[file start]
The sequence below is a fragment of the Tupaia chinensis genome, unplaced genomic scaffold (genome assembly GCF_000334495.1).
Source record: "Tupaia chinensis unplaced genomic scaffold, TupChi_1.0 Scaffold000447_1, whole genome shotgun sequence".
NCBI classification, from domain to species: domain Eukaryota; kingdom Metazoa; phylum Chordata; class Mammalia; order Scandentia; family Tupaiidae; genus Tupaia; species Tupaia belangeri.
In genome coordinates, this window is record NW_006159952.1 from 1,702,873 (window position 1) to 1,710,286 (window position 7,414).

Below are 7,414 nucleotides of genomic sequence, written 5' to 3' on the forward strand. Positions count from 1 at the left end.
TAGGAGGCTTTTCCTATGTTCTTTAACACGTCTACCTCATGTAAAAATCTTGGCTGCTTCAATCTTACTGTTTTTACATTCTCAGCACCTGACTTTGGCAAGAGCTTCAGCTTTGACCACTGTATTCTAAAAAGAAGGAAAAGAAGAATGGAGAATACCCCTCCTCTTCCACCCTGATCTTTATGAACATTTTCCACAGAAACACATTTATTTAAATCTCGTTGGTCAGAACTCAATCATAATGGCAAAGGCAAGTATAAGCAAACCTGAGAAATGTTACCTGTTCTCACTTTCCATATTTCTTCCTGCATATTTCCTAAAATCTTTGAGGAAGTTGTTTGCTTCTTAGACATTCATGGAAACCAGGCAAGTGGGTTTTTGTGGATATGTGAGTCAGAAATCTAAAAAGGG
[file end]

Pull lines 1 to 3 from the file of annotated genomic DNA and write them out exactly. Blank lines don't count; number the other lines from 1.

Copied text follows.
The sequence below is a fragment of the Tupaia chinensis genome, unplaced genomic scaffold (genome assembly GCF_000334495.1).
Source record: "Tupaia chinensis unplaced genomic scaffold, TupChi_1.0 Scaffold000447_1, whole genome shotgun sequence".
NCBI classification, from domain to species: domain Eukaryota; kingdom Metazoa; phylum Chordata; class Mammalia; order Scandentia; family Tupaiidae; genus Tupaia; species Tupaia belangeri.